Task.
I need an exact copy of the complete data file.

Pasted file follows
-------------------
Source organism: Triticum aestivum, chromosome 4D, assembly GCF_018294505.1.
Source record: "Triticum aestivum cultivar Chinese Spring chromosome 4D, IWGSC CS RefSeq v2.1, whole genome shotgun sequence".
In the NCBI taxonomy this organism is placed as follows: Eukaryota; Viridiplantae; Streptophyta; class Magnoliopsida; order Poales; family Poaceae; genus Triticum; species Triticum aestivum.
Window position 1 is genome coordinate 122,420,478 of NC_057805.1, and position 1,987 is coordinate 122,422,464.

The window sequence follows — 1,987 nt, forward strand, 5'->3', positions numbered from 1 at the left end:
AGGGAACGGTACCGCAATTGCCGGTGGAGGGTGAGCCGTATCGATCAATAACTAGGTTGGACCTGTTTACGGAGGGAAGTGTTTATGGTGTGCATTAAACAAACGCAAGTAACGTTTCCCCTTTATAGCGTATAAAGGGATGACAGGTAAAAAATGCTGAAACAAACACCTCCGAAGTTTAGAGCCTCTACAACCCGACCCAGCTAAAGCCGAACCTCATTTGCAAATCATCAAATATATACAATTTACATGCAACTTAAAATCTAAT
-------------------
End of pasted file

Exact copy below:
Source organism: Triticum aestivum, chromosome 4D, assembly GCF_018294505.1.
Source record: "Triticum aestivum cultivar Chinese Spring chromosome 4D, IWGSC CS RefSeq v2.1, whole genome shotgun sequence".
In the NCBI taxonomy this organism is placed as follows: Eukaryota; Viridiplantae; Streptophyta; class Magnoliopsida; order Poales; family Poaceae; genus Triticum; species Triticum aestivum.
Window position 1 is genome coordinate 122,420,478 of NC_057805.1, and position 1,987 is coordinate 122,422,464.

The window sequence follows — 1,987 nt, forward strand, 5'->3', positions numbered from 1 at the left end:
AGGGAACGGTACCGCAATTGCCGGTGGAGGGTGAGCCGTATCGATCAATAACTAGGTTGGACCTGTTTACGGAGGGAAGTGTTTATGGTGTGCATTAAACAAACGCAAGTAACGTTTCCCCTTTATAGCGTATAAAGGGATGACAGGTAAAAAATGCTGAAACAAACACCTCCGAAGTTTAGAGCCTCTACAACCCGACCCAGCTAAAGCCGAACCTCATTTGCAAATCATCAAATATATACAATTTACATGCAACTTAAAATCTAAT